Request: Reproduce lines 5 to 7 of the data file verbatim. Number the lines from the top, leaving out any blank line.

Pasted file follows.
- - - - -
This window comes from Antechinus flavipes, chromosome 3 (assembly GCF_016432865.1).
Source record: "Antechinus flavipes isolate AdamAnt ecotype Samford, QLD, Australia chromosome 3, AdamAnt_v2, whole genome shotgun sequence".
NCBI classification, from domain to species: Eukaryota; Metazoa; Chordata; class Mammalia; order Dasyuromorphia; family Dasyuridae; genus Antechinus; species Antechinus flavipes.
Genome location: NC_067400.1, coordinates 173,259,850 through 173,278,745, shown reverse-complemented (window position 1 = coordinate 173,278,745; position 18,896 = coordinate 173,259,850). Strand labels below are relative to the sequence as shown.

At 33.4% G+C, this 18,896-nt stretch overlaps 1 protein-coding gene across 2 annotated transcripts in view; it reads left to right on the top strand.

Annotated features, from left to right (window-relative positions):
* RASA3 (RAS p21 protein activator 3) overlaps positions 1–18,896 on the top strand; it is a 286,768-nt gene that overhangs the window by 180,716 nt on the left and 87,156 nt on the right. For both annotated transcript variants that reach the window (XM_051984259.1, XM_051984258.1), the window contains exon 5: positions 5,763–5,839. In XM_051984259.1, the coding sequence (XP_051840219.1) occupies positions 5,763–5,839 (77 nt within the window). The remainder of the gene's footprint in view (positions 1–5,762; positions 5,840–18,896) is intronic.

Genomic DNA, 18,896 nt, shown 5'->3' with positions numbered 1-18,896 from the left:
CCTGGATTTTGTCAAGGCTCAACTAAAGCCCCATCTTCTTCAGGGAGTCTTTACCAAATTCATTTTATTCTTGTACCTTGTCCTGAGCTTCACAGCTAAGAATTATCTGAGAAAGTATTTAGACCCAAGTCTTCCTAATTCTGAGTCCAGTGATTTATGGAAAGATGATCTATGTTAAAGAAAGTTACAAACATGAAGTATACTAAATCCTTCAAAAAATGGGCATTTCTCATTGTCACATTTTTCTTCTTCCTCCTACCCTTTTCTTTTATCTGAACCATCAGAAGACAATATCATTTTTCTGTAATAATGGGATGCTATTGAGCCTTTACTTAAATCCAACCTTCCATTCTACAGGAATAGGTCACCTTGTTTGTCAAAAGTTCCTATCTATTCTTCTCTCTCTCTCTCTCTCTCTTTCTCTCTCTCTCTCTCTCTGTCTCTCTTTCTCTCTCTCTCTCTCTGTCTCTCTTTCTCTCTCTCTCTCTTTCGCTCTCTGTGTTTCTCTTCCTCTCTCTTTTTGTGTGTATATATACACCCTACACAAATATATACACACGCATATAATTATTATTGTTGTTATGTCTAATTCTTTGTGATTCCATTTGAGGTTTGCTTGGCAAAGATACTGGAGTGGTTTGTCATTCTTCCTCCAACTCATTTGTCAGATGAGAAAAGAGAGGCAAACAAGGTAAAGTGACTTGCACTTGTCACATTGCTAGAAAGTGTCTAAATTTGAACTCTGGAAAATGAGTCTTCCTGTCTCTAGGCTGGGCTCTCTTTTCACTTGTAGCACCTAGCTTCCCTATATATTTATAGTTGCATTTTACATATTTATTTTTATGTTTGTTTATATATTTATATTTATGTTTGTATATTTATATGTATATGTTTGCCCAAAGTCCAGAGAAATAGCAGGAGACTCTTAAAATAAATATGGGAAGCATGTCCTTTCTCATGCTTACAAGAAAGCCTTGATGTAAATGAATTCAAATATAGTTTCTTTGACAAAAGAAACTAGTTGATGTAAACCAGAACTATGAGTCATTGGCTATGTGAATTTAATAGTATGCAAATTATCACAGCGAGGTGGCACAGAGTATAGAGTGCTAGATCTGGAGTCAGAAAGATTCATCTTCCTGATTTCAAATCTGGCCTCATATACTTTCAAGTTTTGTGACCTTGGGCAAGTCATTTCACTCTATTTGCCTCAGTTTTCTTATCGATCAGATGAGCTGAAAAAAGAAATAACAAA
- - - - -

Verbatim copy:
At 33.4% G+C, this 18,896-nt stretch overlaps 1 protein-coding gene across 2 annotated transcripts in view; it reads left to right on the top strand.

Annotated features, from left to right (window-relative positions):
* RASA3 (RAS p21 protein activator 3) overlaps positions 1–18,896 on the top strand; it is a 286,768-nt gene that overhangs the window by 180,716 nt on the left and 87,156 nt on the right. For both annotated transcript variants that reach the window (XM_051984259.1, XM_051984258.1), the window contains exon 5: positions 5,763–5,839. In XM_051984259.1, the coding sequence (XP_051840219.1) occupies positions 5,763–5,839 (77 nt within the window). The remainder of the gene's footprint in view (positions 1–5,762; positions 5,840–18,896) is intronic.